Friday, January 16, 2015

Feature Friday: Polka Dot Madness

Though the word "polka dot" was created in the mid 1800's, it is believed that the print became popular around 1926, when Miss America was photographed in a polka dot swimsuit and men began wearing polka-dotted bow ties. Soon after, Disney introduced Minnie Mouse wearing a red polka dot dress and matching bow.

By the 1930's, polka dots were seen on many garments in stores with bows and ribbons. And by 1940, it even made it's way into a song by Frank Sinatra called, "Polka Dots and Moon Beams" because of it's rising popularity.

The Los Angeles Times was quoted as saying, "You can sign your fashion life away on the polka-dotted line and you'll never regret it."

The craze continued on into the 1950's with Marilyn Monroe sporting a polka dot bikini as well as the famous Brian Hyland song, "Itsy Bitsy Teenie Weenie Yellow Polka Dot Bikini." It seems like from day one, polka dots had fame on it's side...

So where did the words, "polka" and "dot" come from?

In the mid-19th century, Polka dots had many other names, such as "Dotted Swiss," which referred to raised dots an transparent tulle. During the this time, a dance called "Polka" was also becoming a craze and somehow, the two got linked. However, the only thing they share in common is the time they became popular.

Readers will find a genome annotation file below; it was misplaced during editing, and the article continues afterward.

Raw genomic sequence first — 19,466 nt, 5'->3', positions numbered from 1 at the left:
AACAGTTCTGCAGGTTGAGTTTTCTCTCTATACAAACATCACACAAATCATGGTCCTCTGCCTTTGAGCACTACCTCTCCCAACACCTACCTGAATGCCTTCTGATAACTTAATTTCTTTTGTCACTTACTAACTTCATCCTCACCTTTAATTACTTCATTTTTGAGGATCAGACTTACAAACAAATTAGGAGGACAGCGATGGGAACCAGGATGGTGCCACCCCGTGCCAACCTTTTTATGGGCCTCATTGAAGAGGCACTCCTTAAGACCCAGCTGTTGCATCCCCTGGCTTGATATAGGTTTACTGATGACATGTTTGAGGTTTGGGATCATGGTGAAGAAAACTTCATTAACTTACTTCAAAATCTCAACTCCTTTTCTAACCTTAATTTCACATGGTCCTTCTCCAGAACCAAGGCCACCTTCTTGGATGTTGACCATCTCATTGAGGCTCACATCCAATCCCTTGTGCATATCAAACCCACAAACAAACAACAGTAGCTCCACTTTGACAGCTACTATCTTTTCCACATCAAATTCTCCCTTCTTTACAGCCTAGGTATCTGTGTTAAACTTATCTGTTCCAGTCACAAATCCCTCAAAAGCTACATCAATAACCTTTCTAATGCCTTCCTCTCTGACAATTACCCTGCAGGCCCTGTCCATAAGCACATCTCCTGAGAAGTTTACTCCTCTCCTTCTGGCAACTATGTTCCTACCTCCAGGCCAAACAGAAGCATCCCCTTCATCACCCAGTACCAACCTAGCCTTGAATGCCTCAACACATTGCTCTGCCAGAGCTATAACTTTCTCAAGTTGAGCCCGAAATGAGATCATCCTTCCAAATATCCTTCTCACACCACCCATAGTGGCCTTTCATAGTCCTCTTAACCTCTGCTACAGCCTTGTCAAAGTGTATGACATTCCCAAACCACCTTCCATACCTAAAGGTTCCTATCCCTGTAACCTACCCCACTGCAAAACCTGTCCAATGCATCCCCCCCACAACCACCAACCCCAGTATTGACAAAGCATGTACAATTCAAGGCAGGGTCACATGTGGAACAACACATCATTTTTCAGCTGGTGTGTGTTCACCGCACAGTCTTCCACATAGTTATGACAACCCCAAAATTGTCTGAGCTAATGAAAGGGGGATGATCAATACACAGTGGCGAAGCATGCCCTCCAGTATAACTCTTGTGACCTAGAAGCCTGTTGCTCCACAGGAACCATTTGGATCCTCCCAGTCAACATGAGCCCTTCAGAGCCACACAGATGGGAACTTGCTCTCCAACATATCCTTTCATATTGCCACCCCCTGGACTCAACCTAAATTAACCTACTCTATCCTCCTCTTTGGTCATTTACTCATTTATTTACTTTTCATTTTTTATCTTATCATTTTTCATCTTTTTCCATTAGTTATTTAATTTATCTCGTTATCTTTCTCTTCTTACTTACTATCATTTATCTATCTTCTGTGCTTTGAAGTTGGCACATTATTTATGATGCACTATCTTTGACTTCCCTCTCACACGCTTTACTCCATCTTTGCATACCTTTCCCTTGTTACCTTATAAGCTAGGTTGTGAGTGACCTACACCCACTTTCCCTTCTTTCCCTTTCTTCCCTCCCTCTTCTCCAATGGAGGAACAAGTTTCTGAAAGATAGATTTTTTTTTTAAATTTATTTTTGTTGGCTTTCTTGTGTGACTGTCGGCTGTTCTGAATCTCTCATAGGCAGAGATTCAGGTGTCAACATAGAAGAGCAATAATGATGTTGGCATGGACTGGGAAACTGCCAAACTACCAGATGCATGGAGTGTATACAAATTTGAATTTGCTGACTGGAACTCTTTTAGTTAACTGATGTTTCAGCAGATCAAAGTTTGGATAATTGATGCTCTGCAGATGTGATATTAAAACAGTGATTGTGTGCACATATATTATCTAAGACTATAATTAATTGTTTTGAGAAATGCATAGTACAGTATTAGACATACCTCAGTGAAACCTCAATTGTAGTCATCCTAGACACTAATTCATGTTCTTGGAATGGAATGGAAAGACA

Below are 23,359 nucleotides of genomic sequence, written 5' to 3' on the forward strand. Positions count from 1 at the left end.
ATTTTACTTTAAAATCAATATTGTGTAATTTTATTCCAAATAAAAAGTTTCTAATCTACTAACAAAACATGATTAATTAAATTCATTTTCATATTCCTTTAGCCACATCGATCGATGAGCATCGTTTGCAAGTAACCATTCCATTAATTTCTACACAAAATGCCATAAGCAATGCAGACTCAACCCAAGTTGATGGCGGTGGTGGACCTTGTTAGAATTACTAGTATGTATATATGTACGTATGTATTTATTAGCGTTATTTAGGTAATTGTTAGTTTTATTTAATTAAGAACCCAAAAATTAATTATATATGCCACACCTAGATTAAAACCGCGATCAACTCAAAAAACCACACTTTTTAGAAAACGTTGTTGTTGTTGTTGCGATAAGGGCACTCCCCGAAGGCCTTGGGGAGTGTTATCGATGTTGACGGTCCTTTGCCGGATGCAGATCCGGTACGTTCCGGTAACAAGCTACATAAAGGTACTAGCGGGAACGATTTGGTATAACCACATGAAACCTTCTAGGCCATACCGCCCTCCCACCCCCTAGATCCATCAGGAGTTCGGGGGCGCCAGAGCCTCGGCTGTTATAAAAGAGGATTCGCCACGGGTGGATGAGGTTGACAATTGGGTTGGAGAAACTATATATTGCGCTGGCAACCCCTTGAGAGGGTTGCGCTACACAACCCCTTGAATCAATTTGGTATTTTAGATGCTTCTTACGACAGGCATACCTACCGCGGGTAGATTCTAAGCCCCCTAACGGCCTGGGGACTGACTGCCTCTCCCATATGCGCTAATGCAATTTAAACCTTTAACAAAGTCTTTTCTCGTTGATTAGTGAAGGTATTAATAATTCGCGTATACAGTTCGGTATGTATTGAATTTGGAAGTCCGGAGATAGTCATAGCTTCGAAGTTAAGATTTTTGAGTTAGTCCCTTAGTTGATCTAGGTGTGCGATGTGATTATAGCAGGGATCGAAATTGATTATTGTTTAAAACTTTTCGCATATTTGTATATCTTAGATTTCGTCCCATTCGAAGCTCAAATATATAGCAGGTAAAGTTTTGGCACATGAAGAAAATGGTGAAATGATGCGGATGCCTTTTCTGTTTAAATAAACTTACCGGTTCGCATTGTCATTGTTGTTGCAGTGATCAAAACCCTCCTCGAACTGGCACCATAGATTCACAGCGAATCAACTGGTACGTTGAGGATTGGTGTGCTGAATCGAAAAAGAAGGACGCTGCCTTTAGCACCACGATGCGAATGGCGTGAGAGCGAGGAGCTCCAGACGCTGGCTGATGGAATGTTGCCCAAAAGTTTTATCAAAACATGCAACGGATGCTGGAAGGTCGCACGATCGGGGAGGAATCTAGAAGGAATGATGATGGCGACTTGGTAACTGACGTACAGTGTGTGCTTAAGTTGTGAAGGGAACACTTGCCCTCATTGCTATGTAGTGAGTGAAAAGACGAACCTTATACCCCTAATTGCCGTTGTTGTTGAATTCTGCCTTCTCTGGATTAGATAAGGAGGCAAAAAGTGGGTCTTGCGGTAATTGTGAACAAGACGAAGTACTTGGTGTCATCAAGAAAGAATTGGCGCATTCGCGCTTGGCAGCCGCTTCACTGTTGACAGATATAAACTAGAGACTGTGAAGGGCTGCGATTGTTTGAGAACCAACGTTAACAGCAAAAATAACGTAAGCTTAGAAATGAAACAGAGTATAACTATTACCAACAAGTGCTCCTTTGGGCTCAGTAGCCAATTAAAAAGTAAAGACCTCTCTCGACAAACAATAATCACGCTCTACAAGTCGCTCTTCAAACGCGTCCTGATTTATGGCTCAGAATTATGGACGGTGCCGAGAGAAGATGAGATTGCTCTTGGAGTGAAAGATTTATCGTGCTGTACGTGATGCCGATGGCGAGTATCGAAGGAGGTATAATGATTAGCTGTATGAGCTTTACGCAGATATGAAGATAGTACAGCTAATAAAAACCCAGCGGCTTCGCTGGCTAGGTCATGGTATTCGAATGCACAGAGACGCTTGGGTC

The word "polka" itself means "little woman or girl" which could be a reason "polka" came into play since polka dots were seen as widely feminine. However, as the print continued to gain popularity, men wore it more as well. Even comic books, like Marvel's 1962 "Polka Dot Man" were sporting the print.

"Dot" on the other hand, is derived from the Old English word, "dott," meaning "speck."

The first magazine to print the term was Godey's Lady's Book in an 1857 description of a garment. “A scarf of muslin, for light summer wear, surrounded by a scalloped edge, embroidered in rows of round polka dots.”

Do you wear polka dots?


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